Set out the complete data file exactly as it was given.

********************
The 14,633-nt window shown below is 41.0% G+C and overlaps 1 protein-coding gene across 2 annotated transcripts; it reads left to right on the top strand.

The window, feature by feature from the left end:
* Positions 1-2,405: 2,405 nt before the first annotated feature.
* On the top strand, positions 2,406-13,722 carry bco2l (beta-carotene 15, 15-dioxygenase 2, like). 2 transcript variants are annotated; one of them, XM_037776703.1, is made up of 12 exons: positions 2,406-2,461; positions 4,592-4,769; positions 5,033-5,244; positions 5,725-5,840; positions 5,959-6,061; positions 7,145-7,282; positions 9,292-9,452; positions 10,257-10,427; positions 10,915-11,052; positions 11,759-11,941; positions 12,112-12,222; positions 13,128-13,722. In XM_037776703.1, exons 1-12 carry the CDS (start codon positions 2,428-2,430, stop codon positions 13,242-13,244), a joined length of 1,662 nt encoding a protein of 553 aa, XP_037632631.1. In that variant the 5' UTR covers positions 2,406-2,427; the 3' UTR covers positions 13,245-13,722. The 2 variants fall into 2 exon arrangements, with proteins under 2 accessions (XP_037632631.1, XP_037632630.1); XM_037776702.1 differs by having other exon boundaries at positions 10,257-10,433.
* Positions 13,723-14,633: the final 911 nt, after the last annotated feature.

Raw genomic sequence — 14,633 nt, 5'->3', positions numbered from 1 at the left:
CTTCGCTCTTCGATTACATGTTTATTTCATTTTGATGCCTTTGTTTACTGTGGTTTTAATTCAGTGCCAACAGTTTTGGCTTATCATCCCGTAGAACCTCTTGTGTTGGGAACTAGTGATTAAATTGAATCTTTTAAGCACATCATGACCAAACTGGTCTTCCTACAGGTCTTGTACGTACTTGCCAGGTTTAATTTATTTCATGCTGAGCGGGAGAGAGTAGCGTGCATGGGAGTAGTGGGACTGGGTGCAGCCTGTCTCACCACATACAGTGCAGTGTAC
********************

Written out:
The 14,633-nt window shown below is 41.0% G+C and overlaps 1 protein-coding gene across 2 annotated transcripts; it reads left to right on the top strand.

The window, feature by feature from the left end:
* Positions 1-2,405: 2,405 nt before the first annotated feature.
* On the top strand, positions 2,406-13,722 carry bco2l (beta-carotene 15, 15-dioxygenase 2, like). 2 transcript variants are annotated; one of them, XM_037776703.1, is made up of 12 exons: positions 2,406-2,461; positions 4,592-4,769; positions 5,033-5,244; positions 5,725-5,840; positions 5,959-6,061; positions 7,145-7,282; positions 9,292-9,452; positions 10,257-10,427; positions 10,915-11,052; positions 11,759-11,941; positions 12,112-12,222; positions 13,128-13,722. In XM_037776703.1, exons 1-12 carry the CDS (start codon positions 2,428-2,430, stop codon positions 13,242-13,244), a joined length of 1,662 nt encoding a protein of 553 aa, XP_037632631.1. In that variant the 5' UTR covers positions 2,406-2,427; the 3' UTR covers positions 13,245-13,722. The 2 variants fall into 2 exon arrangements, with proteins under 2 accessions (XP_037632631.1, XP_037632630.1); XM_037776702.1 differs by having other exon boundaries at positions 10,257-10,433.
* Positions 13,723-14,633: the final 911 nt, after the last annotated feature.

Raw genomic sequence — 14,633 nt, 5'->3', positions numbered from 1 at the left:
CTTCGCTCTTCGATTACATGTTTATTTCATTTTGATGCCTTTGTTTACTGTGGTTTTAATTCAGTGCCAACAGTTTTGGCTTATCATCCCGTAGAACCTCTTGTGTTGGGAACTAGTGATTAAATTGAATCTTTTAAGCACATCATGACCAAACTGGTCTTCCTACAGGTCTTGTACGTACTTGCCAGGTTTAATTTATTTCATGCTGAGCGGGAGAGAGTAGCGTGCATGGGAGTAGTGGGACTGGGTGCAGCCTGTCTCACCACATACAGTGCAGTGTAC